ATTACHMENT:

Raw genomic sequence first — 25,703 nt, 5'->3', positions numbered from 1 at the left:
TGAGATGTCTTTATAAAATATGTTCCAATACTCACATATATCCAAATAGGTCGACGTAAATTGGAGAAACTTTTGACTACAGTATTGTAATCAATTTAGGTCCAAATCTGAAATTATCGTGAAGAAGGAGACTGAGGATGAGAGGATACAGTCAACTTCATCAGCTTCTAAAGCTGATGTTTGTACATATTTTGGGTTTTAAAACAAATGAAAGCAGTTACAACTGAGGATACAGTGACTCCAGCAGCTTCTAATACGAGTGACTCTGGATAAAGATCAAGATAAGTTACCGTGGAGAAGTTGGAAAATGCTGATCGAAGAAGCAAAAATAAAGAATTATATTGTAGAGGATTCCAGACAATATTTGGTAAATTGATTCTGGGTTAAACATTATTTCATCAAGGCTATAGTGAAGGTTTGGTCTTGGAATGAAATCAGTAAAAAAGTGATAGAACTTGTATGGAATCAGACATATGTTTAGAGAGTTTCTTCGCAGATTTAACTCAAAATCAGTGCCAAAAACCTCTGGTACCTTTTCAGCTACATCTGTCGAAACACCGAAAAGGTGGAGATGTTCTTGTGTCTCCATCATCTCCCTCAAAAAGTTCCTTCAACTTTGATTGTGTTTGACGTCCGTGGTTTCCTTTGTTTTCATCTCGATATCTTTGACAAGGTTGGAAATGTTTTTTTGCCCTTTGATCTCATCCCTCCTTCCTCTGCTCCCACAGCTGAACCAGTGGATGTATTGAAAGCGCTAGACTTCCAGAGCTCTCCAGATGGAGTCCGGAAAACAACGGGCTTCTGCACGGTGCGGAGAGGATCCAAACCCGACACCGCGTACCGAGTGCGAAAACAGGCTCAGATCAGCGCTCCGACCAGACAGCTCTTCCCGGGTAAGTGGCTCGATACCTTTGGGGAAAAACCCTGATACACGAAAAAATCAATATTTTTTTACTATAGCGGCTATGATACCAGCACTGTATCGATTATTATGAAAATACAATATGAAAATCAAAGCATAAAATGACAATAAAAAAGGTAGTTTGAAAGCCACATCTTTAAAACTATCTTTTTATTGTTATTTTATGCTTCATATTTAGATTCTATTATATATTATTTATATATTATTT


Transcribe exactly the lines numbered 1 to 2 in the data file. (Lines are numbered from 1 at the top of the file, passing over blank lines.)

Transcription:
Raw genomic sequence first — 25,703 nt, 5'->3', positions numbered from 1 at the left:
TGAGATGTCTTTATAAAATATGTTCCAATACTCACATATATCCAAATAGGTCGACGTAAATTGGAGAAACTTTTGACTACAGTATTGTAATCAATTTAGGTCCAAATCTGAAATTATCGTGAAGAAGGAGACTGAGGATGAGAGGATACAGTCAACTTCATCAGCTTCTAAAGCTGATGTTTGTACATATTTTGGGTTTTAAAACAAATGAAAGCAGTTACAACTGAGGATACAGTGACTCCAGCAGCTTCTAATACGAGTGACTCTGGATAAAGATCAAGATAAGTTACCGTGGAGAAGTTGGAAAATGCTGATCGAAGAAGCAAAAATAAAGAATTATATTGTAGAGGATTCCAGACAATATTTGGTAAATTGATTCTGGGTTAAACATTATTTCATCAAGGCTATAGTGAAGGTTTGGTCTTGGAATGAAATCAGTAAAAAAGTGATAGAACTTGTATGGAATCAGACATATGTTTAGAGAGTTTCTTCGCAGATTTAACTCAAAATCAGTGCCAAAAACCTCTGGTACCTTTTCAGCTACATCTGTCGAAACACCGAAAAGGTGGAGATGTTCTTGTGTCTCCATCATCTCCCTCAAAAAGTTCCTTCAACTTTGATTGTGTTTGACGTCCGTGGTTTCCTTTGTTTTCATCTCGATATCTTTGACAAGGTTGGAAATGTTTTTTTGCCCTTTGATCTCATCCCTCCTTCCTCTGCTCCCACAGCTGAACCAGTGGATGTATTGAAAGCGCTAGACTTCCAGAGCTCTCCAGATGGAGTCCGGAAAACAACGGGCTTCTGCACGGTGCGGAGAGGATCCAAACCCGACACCGCGTACCGAGTGCGAAAACAGGCTCAGATCAGCGCTCCGACCAGACAGCTCTTCCCGGGTAAGTGGCTCGATACCTTTGGGGAAAAACCCTGATACACGAAAAAATCAATATTTTTTTACTATAGCGGCTATGATACCAGCACTGTATCGATTATTATGAAAATACAATATGAAAATCAAAGCATAAAATGACAATAAAAAAGGTAGTTTGAAAGCCACATCTTTAAAACTATCTTTTTATTGTTATTTTATGCTTCATATTTAGATTCTATTATATATTATTTATATATTATTT